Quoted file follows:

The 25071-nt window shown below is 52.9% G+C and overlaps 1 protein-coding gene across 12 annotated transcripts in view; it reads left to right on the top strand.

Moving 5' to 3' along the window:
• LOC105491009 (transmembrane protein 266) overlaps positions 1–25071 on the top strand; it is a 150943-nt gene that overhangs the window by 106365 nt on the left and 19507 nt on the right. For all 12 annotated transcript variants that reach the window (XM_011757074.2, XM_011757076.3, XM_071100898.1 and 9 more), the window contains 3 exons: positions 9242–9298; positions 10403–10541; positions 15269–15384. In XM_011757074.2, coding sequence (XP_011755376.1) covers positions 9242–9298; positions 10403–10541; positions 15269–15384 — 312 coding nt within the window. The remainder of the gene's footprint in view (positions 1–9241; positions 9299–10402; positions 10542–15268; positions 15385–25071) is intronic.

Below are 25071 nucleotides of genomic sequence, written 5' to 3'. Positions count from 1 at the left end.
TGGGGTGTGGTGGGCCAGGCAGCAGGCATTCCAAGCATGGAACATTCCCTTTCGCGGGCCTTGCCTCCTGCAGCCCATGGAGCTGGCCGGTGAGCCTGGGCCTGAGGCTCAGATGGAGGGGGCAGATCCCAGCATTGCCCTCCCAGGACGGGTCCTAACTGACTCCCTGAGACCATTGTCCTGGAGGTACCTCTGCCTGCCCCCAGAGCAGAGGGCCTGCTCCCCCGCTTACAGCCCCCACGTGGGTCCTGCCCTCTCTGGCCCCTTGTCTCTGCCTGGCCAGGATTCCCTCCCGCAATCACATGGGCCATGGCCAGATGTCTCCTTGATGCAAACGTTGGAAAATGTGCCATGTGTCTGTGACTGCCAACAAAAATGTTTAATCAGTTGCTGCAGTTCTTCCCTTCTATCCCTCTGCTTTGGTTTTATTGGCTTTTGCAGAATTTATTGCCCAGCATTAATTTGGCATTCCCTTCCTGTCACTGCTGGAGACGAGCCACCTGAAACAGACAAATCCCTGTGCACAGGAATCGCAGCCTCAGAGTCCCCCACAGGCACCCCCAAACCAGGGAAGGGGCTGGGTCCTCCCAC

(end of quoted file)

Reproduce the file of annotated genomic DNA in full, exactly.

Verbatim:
The 25071-nt window shown below is 52.9% G+C and overlaps 1 protein-coding gene across 12 annotated transcripts in view; it reads left to right on the top strand.

Moving 5' to 3' along the window:
• LOC105491009 (transmembrane protein 266) overlaps positions 1–25071 on the top strand; it is a 150943-nt gene that overhangs the window by 106365 nt on the left and 19507 nt on the right. For all 12 annotated transcript variants that reach the window (XM_011757074.2, XM_011757076.3, XM_071100898.1 and 9 more), the window contains 3 exons: positions 9242–9298; positions 10403–10541; positions 15269–15384. In XM_011757074.2, coding sequence (XP_011755376.1) covers positions 9242–9298; positions 10403–10541; positions 15269–15384 — 312 coding nt within the window. The remainder of the gene's footprint in view (positions 1–9241; positions 9299–10402; positions 10542–15268; positions 15385–25071) is intronic.

Below are 25071 nucleotides of genomic sequence, written 5' to 3'. Positions count from 1 at the left end.
TGGGGTGTGGTGGGCCAGGCAGCAGGCATTCCAAGCATGGAACATTCCCTTTCGCGGGCCTTGCCTCCTGCAGCCCATGGAGCTGGCCGGTGAGCCTGGGCCTGAGGCTCAGATGGAGGGGGCAGATCCCAGCATTGCCCTCCCAGGACGGGTCCTAACTGACTCCCTGAGACCATTGTCCTGGAGGTACCTCTGCCTGCCCCCAGAGCAGAGGGCCTGCTCCCCCGCTTACAGCCCCCACGTGGGTCCTGCCCTCTCTGGCCCCTTGTCTCTGCCTGGCCAGGATTCCCTCCCGCAATCACATGGGCCATGGCCAGATGTCTCCTTGATGCAAACGTTGGAAAATGTGCCATGTGTCTGTGACTGCCAACAAAAATGTTTAATCAGTTGCTGCAGTTCTTCCCTTCTATCCCTCTGCTTTGGTTTTATTGGCTTTTGCAGAATTTATTGCCCAGCATTAATTTGGCATTCCCTTCCTGTCACTGCTGGAGACGAGCCACCTGAAACAGACAAATCCCTGTGCACAGGAATCGCAGCCTCAGAGTCCCCCACAGGCACCCCCAAACCAGGGAAGGGGCTGGGTCCTCCCAC